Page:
NASA to ensure students receive HELB money in two-weeks, abolish KCPE

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NASA co-principal Musalia Mudavadi speaks during Manifesto launch at Ngong Racecourse, Nairobi, June 27, 2017. [Photo: Courtesy]

The National Super Alliance (Nasa) has pledged to ensure students who depend on the Higher Education Loans Board (Helb), for school fees, are not disappointed.

According to co-principal, Musalia Mudavadi, students applying for loans from the institution, to facilitate school fees, have been experiencing challenges in receiving the monies, due to poor funding of the body by the government.

He said Nasa government will now ensure the time-frame of students receiving the loan for fees, is cut down from the current six months, to two weeks.

Mudavadi, indicated that cases of releasing the funds to students after a long time, frustrates the learners, hindering them from accessing classes.

“Today a University student applying for Helb loan, can be on the queue waiting for six months. Nasa says they will resource Helb appropriately, and in a timely manner so that it should not take more than two weeks, beefore the university studnets get the access to their monies,” said Mudavadi, amid cheering from the audience.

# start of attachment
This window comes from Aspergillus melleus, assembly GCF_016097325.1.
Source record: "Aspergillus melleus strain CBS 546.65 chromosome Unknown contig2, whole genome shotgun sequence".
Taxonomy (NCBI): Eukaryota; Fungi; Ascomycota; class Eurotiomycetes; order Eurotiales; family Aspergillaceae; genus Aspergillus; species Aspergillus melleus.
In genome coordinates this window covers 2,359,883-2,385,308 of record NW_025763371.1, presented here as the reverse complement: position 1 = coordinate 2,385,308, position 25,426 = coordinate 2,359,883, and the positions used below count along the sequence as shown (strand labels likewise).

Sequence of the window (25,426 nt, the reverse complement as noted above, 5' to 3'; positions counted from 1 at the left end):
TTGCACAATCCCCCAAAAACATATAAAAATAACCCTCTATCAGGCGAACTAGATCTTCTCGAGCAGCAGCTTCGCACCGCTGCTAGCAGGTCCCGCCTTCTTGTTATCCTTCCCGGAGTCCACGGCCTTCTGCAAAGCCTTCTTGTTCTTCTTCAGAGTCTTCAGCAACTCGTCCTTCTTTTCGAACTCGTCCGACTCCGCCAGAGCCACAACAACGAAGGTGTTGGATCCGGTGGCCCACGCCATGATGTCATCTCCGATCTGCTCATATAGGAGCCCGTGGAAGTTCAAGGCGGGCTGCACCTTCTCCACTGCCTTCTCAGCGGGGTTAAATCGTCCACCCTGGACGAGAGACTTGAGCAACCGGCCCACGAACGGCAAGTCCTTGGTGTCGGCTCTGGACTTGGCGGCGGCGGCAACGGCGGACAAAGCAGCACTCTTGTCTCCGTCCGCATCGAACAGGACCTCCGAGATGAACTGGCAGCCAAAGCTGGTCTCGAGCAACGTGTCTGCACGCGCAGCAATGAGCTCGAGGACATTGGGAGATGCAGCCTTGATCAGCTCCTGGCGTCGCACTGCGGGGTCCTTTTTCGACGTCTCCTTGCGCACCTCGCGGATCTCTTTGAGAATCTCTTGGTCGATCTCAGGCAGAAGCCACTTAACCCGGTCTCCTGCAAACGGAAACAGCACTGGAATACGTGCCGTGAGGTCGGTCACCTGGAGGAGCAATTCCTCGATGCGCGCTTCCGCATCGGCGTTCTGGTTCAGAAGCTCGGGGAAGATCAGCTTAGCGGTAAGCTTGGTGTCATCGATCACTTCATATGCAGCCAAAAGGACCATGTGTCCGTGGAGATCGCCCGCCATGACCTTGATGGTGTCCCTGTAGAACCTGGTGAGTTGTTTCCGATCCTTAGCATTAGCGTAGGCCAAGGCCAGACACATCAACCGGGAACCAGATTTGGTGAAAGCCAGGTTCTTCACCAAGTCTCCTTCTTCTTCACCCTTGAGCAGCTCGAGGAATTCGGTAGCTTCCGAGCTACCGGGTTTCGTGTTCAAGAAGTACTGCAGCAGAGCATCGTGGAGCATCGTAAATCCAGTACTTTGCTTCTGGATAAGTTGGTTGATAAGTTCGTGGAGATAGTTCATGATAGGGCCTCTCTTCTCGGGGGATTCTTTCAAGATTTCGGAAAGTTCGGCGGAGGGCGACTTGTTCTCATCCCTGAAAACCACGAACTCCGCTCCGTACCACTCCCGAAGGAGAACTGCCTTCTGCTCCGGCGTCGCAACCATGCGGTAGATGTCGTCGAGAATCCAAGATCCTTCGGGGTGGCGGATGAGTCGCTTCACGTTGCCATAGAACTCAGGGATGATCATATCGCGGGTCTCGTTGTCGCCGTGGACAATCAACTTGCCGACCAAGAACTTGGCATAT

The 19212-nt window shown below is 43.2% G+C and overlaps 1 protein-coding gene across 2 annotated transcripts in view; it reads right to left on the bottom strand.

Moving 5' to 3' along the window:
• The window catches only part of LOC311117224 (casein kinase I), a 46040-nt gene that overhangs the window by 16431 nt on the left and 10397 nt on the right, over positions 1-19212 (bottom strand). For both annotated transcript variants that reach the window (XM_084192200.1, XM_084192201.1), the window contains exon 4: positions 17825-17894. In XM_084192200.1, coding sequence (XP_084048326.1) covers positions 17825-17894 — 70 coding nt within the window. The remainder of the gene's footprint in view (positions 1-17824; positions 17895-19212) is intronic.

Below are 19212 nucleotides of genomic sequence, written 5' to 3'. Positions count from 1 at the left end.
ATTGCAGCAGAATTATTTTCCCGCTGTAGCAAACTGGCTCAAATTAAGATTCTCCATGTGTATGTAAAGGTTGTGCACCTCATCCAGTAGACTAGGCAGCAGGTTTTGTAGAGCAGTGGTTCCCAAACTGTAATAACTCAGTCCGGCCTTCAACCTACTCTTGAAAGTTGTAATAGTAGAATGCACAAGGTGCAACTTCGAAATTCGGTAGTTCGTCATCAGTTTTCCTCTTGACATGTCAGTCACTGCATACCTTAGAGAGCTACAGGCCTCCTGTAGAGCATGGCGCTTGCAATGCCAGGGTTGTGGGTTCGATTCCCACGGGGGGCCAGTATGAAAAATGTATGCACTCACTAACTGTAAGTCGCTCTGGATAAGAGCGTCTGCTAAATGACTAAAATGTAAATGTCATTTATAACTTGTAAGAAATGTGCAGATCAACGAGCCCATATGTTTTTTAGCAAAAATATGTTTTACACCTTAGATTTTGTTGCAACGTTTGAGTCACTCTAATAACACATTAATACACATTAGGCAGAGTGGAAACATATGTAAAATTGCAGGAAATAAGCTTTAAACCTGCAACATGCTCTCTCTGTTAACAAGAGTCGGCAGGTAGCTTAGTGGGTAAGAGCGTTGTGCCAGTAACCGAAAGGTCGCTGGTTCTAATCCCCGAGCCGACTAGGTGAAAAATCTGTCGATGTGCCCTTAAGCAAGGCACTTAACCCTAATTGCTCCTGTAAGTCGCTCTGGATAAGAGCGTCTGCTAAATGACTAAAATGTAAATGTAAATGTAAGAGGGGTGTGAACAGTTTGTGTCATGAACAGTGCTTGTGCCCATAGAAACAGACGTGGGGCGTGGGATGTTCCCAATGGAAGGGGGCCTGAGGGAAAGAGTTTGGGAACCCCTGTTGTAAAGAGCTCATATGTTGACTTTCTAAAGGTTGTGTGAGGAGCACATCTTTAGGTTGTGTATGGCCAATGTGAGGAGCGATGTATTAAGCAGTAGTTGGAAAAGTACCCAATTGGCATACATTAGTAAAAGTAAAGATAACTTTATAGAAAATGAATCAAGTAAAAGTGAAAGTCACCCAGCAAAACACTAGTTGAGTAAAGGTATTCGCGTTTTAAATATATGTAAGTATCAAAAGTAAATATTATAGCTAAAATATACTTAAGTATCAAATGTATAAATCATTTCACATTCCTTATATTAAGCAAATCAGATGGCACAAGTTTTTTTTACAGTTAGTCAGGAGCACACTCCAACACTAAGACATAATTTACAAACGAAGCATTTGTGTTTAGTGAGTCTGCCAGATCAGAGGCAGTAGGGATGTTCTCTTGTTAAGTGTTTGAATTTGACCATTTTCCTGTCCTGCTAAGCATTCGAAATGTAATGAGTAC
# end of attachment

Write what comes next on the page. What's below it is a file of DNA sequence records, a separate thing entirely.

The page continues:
He further indicated when the Nasa government assumes office, after winning in the August 8 polls, beneficiaries of the Helb loan will not be required to pay, before getting employed, or a stable source of income, as it is today.

“You can not ask this fellows to pay the Helb, before getting a job. So we must get them the jobs, before asking them to re-pay,” added Mudavadi, in his outline, on what Nasa governmnet will do for the eductaion sector.

He also elaborated that the Kenya Certificate of Primary Education (KCPE) exams would be abolished, to allow smooth transition of children from primary school to secondary schools.

Mudavadi noted about 950,000 candidates seat for KCPE annually, with about 250,000 children failing to transit to the next level (secondary school), due to failed exams, or lack of school fees,

“Nasa wants to make sure, that the whole issue about KCPE, is out of the way, so that the transition to the secondary level is genuine, and everybody is there. Let the child get up to the 18 years, age of maturity, and then we will start talking about other skills for them,” he said, during the event held at Ngong Racecourse, Nairobi.

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